• Read about cognitive distortions. When we dwell on our past mistakes, we tend to get attached to our stories and judge them. Familiarize yourself with some common cognitive distortions. Coined by psychologists Aaron Beck and David Burns, cognitive distortions are a major part of CBT (Cognitive Behavioral Therapy) – an extremely popular and effective form of therapy. When you find yourself dwelling on the same stories, label your thoughts – “ah, there’s that black and white thinking again”, or “Oh, I’m just catastrophizing”. You’re probably tired of hearing it, but meditation can help you practice the skill of noticing, labeling, and finally letting thoughts go.
  • Talk to someone about it. We’re often so locked in our own mind, that we can’t see the situation objectively. Hearing other people’s opinions can change your perspective about the things you judge yourself so harshly for.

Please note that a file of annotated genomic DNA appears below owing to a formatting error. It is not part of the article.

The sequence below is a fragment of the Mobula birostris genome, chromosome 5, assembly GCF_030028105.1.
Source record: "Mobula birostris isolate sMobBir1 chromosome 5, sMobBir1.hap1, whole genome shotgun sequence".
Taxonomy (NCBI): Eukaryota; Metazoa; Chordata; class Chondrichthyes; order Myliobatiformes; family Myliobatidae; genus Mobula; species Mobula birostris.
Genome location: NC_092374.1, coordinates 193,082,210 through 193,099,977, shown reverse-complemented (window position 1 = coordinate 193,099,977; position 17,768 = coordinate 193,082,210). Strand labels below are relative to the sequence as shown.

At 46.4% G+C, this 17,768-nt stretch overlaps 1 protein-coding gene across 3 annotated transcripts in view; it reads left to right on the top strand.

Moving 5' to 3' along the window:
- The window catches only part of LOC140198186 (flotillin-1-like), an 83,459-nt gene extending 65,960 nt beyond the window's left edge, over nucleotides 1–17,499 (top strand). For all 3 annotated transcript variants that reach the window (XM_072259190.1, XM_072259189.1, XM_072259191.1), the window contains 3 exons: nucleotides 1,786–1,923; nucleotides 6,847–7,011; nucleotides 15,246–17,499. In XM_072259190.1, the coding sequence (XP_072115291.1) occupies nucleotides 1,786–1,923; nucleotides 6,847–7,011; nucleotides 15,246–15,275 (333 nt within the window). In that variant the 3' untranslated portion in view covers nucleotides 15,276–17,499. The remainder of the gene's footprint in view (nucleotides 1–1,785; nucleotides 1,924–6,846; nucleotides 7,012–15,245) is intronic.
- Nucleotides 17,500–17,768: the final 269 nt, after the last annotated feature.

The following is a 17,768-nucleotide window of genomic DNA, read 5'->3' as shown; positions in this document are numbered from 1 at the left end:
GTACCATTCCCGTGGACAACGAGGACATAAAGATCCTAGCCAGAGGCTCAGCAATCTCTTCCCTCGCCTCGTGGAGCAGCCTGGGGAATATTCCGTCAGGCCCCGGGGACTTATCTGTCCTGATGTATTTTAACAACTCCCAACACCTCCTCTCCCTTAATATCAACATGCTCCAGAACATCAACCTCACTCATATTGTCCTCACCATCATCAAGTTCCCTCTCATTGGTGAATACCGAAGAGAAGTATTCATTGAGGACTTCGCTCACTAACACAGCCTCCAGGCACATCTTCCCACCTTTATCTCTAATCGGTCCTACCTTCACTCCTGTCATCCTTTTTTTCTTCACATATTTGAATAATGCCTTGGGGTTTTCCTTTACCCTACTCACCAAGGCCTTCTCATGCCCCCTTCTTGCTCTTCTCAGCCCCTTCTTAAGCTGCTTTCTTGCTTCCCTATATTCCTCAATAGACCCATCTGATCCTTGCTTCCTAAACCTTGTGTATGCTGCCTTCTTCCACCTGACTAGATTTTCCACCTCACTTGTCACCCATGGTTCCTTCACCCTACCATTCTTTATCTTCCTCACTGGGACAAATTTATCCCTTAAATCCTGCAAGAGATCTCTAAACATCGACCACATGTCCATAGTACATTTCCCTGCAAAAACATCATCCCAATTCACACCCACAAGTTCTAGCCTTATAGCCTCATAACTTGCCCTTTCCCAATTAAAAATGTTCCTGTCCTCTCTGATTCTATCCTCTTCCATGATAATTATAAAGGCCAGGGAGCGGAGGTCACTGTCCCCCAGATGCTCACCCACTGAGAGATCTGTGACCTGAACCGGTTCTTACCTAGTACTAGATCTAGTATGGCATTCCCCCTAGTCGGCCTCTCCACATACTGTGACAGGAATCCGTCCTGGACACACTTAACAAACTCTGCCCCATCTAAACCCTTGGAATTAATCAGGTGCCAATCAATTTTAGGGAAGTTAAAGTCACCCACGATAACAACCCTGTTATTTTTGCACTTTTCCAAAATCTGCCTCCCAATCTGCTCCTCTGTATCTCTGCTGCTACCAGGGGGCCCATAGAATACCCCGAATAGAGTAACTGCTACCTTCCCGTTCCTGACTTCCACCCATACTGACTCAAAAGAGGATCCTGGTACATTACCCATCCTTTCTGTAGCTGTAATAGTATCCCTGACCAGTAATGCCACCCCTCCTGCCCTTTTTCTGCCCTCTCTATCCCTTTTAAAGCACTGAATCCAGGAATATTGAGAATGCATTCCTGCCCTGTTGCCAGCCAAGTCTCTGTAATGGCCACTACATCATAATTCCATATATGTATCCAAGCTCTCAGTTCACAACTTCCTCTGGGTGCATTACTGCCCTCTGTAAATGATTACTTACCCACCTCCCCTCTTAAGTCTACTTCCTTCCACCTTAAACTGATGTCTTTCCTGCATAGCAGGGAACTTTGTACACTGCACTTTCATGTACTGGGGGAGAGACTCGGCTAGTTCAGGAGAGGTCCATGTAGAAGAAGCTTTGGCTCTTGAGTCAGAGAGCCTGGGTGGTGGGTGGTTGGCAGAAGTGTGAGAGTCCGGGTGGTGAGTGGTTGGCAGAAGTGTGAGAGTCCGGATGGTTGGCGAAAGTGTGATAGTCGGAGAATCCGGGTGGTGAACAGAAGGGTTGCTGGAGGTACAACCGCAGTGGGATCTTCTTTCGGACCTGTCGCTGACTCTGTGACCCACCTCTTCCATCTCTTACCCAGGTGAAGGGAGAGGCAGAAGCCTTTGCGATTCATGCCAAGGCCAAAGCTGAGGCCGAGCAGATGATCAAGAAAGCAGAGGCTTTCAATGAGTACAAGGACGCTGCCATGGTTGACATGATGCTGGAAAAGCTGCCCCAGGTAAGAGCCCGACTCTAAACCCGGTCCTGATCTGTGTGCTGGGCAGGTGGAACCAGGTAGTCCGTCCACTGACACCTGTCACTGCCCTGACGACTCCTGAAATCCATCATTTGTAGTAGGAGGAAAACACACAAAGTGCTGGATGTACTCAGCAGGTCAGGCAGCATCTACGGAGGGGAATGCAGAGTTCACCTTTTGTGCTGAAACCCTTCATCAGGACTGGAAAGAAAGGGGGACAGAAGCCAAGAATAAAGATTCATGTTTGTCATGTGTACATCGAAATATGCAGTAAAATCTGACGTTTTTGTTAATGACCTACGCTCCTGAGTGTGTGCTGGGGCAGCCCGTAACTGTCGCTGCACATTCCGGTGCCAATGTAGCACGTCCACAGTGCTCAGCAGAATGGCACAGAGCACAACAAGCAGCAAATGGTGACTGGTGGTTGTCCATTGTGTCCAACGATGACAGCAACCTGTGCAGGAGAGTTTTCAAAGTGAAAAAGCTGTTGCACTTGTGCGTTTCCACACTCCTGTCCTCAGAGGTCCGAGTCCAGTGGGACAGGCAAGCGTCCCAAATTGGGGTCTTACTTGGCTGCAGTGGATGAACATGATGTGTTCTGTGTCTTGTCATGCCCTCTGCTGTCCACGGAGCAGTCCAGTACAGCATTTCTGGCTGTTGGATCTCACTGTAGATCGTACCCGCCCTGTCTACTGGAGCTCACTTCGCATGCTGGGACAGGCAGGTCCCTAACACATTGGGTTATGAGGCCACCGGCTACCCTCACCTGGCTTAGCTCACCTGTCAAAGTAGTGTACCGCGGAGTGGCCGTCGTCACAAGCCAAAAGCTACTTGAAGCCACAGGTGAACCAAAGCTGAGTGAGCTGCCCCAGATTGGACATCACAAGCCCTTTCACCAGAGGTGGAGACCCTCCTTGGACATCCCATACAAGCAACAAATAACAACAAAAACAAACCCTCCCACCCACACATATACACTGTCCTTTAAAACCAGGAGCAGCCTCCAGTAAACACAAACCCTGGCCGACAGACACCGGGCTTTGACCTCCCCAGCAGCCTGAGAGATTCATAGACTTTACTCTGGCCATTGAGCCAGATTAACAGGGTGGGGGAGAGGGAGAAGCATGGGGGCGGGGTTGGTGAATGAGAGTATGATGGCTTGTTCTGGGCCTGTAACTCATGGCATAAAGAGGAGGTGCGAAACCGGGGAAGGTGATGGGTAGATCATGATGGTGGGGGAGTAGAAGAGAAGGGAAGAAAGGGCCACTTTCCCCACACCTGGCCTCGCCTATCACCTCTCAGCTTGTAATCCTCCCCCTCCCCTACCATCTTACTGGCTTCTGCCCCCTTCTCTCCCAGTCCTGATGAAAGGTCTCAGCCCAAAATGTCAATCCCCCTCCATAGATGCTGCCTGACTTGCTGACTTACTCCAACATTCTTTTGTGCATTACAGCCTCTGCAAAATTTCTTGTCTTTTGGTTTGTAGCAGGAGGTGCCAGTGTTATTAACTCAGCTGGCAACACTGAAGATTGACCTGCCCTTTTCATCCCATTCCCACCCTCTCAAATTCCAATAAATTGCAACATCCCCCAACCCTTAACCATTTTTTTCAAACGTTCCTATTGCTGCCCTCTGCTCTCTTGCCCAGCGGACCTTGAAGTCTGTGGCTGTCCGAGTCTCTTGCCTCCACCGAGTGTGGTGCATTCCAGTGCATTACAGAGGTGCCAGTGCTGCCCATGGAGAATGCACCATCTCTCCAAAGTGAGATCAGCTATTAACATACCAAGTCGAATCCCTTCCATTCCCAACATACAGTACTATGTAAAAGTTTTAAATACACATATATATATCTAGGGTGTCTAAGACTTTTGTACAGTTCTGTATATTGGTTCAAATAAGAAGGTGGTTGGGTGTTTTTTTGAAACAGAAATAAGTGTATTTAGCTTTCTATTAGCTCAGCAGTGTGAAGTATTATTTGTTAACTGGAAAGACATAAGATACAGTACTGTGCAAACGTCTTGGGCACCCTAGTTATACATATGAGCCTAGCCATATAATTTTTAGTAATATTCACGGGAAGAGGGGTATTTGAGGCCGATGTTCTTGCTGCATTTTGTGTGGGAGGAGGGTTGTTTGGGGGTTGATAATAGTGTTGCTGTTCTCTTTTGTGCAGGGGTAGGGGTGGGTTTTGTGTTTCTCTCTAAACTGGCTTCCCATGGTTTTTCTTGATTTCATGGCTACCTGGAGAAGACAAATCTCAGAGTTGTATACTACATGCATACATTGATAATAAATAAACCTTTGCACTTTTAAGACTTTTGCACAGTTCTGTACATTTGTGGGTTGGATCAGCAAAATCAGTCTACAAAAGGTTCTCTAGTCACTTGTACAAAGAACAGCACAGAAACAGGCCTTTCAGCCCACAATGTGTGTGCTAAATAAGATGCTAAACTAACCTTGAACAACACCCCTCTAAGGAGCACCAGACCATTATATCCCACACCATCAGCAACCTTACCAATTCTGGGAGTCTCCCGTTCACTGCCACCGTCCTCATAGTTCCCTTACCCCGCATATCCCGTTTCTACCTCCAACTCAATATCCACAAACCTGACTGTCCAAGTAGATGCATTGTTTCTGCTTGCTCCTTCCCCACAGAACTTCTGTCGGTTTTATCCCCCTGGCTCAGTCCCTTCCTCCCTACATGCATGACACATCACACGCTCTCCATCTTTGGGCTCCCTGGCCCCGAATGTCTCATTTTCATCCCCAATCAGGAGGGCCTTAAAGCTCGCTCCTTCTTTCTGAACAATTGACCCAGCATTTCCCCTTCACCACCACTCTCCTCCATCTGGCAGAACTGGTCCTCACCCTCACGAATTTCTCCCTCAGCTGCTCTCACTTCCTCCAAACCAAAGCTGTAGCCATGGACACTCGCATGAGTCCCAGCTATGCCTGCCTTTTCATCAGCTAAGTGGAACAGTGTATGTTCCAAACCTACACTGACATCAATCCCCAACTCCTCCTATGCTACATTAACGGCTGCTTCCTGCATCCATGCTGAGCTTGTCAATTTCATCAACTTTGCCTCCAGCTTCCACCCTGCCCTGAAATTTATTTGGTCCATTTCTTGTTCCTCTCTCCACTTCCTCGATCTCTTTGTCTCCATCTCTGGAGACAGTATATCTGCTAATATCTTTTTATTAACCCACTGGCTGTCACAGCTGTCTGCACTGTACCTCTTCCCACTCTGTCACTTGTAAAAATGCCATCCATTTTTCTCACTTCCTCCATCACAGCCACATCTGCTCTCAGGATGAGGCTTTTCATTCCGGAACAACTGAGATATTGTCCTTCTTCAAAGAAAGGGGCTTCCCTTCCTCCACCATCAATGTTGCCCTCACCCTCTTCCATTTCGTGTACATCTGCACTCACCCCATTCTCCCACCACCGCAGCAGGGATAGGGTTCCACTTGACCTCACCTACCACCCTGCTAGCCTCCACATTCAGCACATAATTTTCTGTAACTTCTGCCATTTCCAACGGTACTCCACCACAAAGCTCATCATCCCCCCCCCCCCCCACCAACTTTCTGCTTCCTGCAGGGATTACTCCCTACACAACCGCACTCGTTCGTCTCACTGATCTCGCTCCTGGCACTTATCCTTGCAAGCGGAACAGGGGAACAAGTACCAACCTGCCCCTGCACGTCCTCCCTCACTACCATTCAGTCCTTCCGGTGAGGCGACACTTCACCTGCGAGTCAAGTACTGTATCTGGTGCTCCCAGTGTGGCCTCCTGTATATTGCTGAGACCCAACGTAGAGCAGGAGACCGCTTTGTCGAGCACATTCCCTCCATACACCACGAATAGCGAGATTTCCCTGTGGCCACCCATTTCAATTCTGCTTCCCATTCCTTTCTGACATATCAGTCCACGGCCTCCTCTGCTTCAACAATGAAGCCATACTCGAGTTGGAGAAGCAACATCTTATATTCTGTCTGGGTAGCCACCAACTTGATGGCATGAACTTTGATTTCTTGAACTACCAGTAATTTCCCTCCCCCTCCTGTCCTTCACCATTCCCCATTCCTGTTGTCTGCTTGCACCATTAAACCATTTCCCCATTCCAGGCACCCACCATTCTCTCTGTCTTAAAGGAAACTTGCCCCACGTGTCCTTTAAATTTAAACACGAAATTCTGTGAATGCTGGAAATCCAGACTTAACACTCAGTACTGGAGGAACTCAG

• …And pretend that someone else is talking to you. Imagine that your friend is telling you about the mistake that you’ve made – except they’re the ones who made it. Picture them describing themselves as you are doing to yourself. Would you let them call themselves failures? Would you recommend they let their mistake follow them around all week? Think about what you would tell your friend, and then offer the same advice to yourself.
  • Remind yourself that you did what you could at the time. It’s easy to judge ourselves in hindsight after we know how things turned out. We forget that when we were at that moment, we only had a certain amount of resources. Perhaps we didn’t have enough information, or we may have been distracted, tired or stressed.

Check out the video for a more in-depth look at the Marcus Mariota Rule, how he deals with losing and how to stay focused.